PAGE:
Author: Henrietta Rose-Innes
Publisher: Aardvark Bureau
Publication Date: 15th November 2016
Rating: 3.5/5. Stars
TW: insects, child abuse/neglect, drug abuse
Summary: Katya Grubbs, like her father before her, deals in ‘the unlovely and unloved’. Yet in contrast to her father, she is not in the business of pest extermination, but pest relocation.
Katya’s unconventional approach brings her to the attention of a property developer whose luxury estate on the fringes of Cape Town, Nineveh, remains uninhabited thanks to an infestation of mysterious insects. As Katya is drawn ever deeper into the chaotic urban wilderness of Nineveh, she must confront unwelcome intrusions from her own past.
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Disclaimer: I received an e-copy of this book on NetGalley in exchange for an honest review.
This story is about family and dealing with your past. Katya has a lot of that to do. Growing up her father was a renowned pest-exterminator, but not a good person. Still she decided to follow into his footsteps, but instead of killing the insects she captures and relocated them. She thought she was done with her past, that she had dealt with it (mostly at least), but her childhood days still hunt her. Nineveh, a luxury estate in work, has been invaded by the mysterious “gogga” (an afrikaans word for all types of insects and bugs). This insect however knows how to make itself rare and on her search for the insect, Katya has to search her past as well.
While I’ve read a couple of books set in South Africa already, I’ve never read one about pest-extermination, nor about pest-relocation. This was definitely a very interesting book.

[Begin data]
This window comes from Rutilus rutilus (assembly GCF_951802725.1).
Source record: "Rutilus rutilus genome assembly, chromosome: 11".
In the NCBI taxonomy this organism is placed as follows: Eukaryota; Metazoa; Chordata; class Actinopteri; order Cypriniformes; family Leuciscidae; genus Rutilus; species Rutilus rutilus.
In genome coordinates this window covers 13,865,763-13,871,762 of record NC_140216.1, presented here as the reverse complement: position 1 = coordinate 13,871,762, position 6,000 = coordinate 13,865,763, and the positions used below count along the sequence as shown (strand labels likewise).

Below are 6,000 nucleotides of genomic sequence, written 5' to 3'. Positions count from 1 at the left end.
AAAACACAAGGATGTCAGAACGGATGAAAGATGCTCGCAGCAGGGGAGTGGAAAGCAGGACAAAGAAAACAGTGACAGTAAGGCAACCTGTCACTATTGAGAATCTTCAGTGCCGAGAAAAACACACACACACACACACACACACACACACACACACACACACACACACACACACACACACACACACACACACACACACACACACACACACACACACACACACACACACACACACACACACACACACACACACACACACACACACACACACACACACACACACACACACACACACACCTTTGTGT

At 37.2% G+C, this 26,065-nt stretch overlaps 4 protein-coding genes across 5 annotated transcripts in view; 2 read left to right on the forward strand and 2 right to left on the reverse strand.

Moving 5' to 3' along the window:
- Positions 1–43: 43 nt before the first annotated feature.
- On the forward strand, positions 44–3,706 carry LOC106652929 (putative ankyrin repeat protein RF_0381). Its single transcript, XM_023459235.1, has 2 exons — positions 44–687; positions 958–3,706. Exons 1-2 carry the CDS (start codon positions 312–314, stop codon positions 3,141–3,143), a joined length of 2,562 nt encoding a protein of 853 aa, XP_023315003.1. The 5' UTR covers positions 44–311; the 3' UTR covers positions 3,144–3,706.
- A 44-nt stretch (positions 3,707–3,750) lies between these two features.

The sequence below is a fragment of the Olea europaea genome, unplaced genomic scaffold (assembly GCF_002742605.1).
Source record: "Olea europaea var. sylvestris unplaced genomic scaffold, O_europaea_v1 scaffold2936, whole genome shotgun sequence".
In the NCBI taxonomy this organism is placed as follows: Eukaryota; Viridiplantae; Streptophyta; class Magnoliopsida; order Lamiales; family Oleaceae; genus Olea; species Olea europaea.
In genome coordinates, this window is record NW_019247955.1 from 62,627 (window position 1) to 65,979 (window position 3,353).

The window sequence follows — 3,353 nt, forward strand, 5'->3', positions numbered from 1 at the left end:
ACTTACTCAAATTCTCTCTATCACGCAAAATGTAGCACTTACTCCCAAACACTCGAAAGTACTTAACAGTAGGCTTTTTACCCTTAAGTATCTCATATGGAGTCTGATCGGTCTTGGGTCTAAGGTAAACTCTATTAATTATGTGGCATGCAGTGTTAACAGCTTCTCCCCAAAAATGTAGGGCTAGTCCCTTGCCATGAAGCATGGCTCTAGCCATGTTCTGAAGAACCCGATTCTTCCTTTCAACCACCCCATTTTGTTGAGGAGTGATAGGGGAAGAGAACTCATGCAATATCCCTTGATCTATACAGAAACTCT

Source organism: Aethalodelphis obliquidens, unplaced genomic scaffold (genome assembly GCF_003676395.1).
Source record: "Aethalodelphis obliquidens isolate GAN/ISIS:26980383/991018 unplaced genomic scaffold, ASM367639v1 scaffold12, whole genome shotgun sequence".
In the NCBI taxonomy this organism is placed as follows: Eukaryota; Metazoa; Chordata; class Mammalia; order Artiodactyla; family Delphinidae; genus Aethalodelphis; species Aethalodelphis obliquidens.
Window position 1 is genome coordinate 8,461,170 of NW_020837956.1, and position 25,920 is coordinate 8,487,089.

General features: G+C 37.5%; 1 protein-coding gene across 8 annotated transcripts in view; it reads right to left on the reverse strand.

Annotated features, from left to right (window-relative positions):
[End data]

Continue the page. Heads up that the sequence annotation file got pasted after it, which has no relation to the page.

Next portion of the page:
My first thought was that I really liked the cover and it fits the story nicely.
Katya is a fascinating main character. She is very complex and interesting. She hates change and is glad to have found a place to stay, after her father kept moving with his children when she was young. She prefers to be alone and doesn’t have many attachments. Her house is bare. Her relationship with her sister is barely existent, the strongest bond they have is through Katya’s nephew, who helps Katya with her work sometimes. She prefers insects over people. Because of this not much time is spent with human interaction and rather focused on her thoughts, feelings and discoveries of her past (for example that her father, who she as kid just thought of as strikt, was actually abusive towards her sister and her.)
At times this was too much for me and took away from my enjoyment of the book. However Rose-Innes built a fascinating world with lovely landscapes, so I could enjoy it. I normally don’t mind character centric stories but in this case it sometimes felt too much. There also were some scenes that dragged quite a bit, so despite it being a very short book I took a while to read it (and even longer to writer this review). The characters however stayed with me and the writing was truly wonderful.